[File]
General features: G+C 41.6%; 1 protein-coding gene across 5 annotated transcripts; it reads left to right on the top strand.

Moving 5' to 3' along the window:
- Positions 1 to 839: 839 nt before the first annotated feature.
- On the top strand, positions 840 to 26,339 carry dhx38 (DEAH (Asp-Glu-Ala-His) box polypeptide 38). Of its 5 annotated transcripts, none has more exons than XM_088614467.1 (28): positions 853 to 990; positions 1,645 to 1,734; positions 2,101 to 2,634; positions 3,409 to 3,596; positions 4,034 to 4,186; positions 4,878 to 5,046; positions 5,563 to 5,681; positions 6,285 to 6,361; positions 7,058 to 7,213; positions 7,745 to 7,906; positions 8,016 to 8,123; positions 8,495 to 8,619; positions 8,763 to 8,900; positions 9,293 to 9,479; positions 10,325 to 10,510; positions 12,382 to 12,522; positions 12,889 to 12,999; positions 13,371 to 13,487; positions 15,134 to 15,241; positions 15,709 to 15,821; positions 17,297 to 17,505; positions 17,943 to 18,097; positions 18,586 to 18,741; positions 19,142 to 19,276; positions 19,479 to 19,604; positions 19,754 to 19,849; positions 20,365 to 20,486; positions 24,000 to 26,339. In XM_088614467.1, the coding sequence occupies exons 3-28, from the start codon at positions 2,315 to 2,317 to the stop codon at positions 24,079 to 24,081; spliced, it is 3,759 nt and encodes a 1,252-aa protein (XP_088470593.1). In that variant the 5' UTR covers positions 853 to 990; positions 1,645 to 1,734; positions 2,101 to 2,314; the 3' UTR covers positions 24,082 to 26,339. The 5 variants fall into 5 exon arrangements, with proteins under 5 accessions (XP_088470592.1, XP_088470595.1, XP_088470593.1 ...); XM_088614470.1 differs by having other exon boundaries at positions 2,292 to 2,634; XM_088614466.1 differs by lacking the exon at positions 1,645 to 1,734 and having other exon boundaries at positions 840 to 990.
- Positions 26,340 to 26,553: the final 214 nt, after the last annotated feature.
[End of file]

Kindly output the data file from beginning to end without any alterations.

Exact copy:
General features: G+C 41.6%; 1 protein-coding gene across 5 annotated transcripts; it reads left to right on the top strand.

Moving 5' to 3' along the window:
- Positions 1 to 839: 839 nt before the first annotated feature.
- On the top strand, positions 840 to 26,339 carry dhx38 (DEAH (Asp-Glu-Ala-His) box polypeptide 38). Of its 5 annotated transcripts, none has more exons than XM_088614467.1 (28): positions 853 to 990; positions 1,645 to 1,734; positions 2,101 to 2,634; positions 3,409 to 3,596; positions 4,034 to 4,186; positions 4,878 to 5,046; positions 5,563 to 5,681; positions 6,285 to 6,361; positions 7,058 to 7,213; positions 7,745 to 7,906; positions 8,016 to 8,123; positions 8,495 to 8,619; positions 8,763 to 8,900; positions 9,293 to 9,479; positions 10,325 to 10,510; positions 12,382 to 12,522; positions 12,889 to 12,999; positions 13,371 to 13,487; positions 15,134 to 15,241; positions 15,709 to 15,821; positions 17,297 to 17,505; positions 17,943 to 18,097; positions 18,586 to 18,741; positions 19,142 to 19,276; positions 19,479 to 19,604; positions 19,754 to 19,849; positions 20,365 to 20,486; positions 24,000 to 26,339. In XM_088614467.1, the coding sequence occupies exons 3-28, from the start codon at positions 2,315 to 2,317 to the stop codon at positions 24,079 to 24,081; spliced, it is 3,759 nt and encodes a 1,252-aa protein (XP_088470593.1). In that variant the 5' UTR covers positions 853 to 990; positions 1,645 to 1,734; positions 2,101 to 2,314; the 3' UTR covers positions 24,082 to 26,339. The 5 variants fall into 5 exon arrangements, with proteins under 5 accessions (XP_088470592.1, XP_088470595.1, XP_088470593.1 ...); XM_088614470.1 differs by having other exon boundaries at positions 2,292 to 2,634; XM_088614466.1 differs by lacking the exon at positions 1,645 to 1,734 and having other exon boundaries at positions 840 to 990.
- Positions 26,340 to 26,553: the final 214 nt, after the last annotated feature.